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How you can support your child’s well-being during divorce

Checking on your little ones is probably a natural habit for you. But winging it shouldn’t be your approach to prioritizing your children in the mix of all the logistics of the divorce process.

Instead, you should consider all the ways you can make your child feel safe during a time of change. You can begin with an open conversation about your decision to divorce. From there, you’ll probably find that continuing to be as supportive and nurturing as you always were, allowing your child time to acclimate to their new living situation and leaning on support may help.

Address fault

As you and your ex first break the news to your children, it can be a good idea to let your children know immediately that your decision to divorce isn’t something that they could have prevented. Specifically, you may find it useful to tell them that your break-up isn’t their fault. Sure, you might feel resentment about how your life changed between your early years of marriage and your entrance to parenthood. But the choices you and your spouse made to build your family were adult ones you made together without consulting your children.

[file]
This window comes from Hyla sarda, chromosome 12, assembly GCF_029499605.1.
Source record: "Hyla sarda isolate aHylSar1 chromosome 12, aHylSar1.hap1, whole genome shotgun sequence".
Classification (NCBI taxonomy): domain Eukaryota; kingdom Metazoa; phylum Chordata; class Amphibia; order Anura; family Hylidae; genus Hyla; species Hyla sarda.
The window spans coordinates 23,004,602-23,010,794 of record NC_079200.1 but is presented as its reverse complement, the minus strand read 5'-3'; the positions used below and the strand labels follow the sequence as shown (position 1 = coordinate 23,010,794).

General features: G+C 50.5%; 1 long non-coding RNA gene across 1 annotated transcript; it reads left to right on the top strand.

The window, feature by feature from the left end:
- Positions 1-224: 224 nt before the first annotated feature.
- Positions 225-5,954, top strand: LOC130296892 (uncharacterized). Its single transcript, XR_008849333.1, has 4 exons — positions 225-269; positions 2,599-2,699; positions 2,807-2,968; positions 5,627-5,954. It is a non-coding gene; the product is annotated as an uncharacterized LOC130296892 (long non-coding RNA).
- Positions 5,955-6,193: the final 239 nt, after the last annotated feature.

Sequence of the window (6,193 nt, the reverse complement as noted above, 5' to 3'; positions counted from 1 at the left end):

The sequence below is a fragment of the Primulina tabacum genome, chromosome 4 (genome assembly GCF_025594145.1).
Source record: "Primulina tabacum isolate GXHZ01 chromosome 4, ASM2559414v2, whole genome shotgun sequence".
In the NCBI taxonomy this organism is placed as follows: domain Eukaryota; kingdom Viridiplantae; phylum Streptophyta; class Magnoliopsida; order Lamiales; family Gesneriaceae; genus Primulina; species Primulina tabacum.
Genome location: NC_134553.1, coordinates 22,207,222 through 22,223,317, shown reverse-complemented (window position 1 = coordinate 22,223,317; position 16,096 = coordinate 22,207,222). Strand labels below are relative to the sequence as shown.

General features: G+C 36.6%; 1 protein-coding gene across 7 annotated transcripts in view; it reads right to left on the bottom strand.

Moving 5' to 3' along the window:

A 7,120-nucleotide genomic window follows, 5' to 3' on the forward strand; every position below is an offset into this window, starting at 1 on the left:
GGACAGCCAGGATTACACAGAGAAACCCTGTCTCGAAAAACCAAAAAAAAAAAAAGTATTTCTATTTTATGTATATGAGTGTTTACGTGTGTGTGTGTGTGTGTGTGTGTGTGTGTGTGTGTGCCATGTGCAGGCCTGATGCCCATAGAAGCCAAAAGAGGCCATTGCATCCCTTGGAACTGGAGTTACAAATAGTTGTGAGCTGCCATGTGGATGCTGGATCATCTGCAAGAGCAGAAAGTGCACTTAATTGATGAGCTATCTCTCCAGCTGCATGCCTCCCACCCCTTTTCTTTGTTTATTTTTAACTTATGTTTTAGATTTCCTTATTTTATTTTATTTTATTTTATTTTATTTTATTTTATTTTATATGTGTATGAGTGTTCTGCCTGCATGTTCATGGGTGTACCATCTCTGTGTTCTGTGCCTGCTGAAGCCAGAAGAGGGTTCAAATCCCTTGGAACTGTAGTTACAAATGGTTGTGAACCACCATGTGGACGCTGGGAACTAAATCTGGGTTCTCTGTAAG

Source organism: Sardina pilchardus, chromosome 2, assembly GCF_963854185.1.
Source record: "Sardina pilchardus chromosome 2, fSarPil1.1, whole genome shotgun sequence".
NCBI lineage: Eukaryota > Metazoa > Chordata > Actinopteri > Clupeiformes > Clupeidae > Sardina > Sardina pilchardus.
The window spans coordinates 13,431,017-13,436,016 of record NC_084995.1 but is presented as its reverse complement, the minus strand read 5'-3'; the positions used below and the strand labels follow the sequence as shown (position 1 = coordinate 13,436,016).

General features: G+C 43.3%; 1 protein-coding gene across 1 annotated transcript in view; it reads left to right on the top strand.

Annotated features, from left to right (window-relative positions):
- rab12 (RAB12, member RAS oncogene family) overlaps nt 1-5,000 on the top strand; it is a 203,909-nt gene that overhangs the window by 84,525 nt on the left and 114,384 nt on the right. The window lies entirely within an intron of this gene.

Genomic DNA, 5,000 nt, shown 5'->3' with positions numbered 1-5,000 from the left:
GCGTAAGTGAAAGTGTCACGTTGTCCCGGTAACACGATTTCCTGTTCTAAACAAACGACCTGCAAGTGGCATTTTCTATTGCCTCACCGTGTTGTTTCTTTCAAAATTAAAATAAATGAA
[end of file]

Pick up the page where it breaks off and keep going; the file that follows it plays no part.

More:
Allow time

When your child first receives word of your divorce or as you begin to ease into your new custody schedule, you’ll likely check in and ask your children how they are feeling and handling the changes. Talking about emotions can be difficult for people of any age. So, understand they might not be very vocal about how they are feeling right away because they are still processing everything. Then, try reopening difficult conversations later after giving your child some time and space to reflect.

Seek more support

You might put your best effort forward in making sure your child is okay post-divorce, but they still don’t want to talk about how they feel or continually express they are sad or upset. If the burden ever feels too heavy, you of course have your co-parent to lean on. But, if you need some extra help, you can consider seeking out a divorce support group or taking your child to see a therapist.

Each family goes through unique challenges during divorce. So, it’s important to use your parent intuition to be present for your children however you see fit.